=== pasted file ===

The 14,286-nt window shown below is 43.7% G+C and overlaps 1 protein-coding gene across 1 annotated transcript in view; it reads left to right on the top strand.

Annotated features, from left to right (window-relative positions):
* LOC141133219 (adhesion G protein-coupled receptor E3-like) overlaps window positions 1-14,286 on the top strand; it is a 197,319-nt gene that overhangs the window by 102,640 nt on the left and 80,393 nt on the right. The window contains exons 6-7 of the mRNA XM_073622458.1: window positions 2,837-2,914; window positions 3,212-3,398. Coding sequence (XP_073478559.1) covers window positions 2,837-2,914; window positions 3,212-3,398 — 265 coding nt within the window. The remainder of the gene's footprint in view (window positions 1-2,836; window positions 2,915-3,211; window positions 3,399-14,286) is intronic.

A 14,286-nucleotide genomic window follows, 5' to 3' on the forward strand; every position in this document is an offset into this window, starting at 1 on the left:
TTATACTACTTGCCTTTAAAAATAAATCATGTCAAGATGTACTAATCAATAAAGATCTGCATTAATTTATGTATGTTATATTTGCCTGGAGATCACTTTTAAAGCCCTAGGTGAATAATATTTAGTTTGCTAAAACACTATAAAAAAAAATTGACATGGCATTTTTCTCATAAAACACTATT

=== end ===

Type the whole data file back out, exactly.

The 14,286-nt window shown below is 43.7% G+C and overlaps 1 protein-coding gene across 1 annotated transcript in view; it reads left to right on the top strand.

Annotated features, from left to right (window-relative positions):
* LOC141133219 (adhesion G protein-coupled receptor E3-like) overlaps window positions 1-14,286 on the top strand; it is a 197,319-nt gene that overhangs the window by 102,640 nt on the left and 80,393 nt on the right. The window contains exons 6-7 of the mRNA XM_073622458.1: window positions 2,837-2,914; window positions 3,212-3,398. Coding sequence (XP_073478559.1) covers window positions 2,837-2,914; window positions 3,212-3,398 — 265 coding nt within the window. The remainder of the gene's footprint in view (window positions 1-2,836; window positions 2,915-3,211; window positions 3,399-14,286) is intronic.

A 14,286-nucleotide genomic window follows, 5' to 3' on the forward strand; every position in this document is an offset into this window, starting at 1 on the left:
TTATACTACTTGCCTTTAAAAATAAATCATGTCAAGATGTACTAATCAATAAAGATCTGCATTAATTTATGTATGTTATATTTGCCTGGAGATCACTTTTAAAGCCCTAGGTGAATAATATTTAGTTTGCTAAAACACTATAAAAAAAAATTGACATGGCATTTTTCTCATAAAACACTATT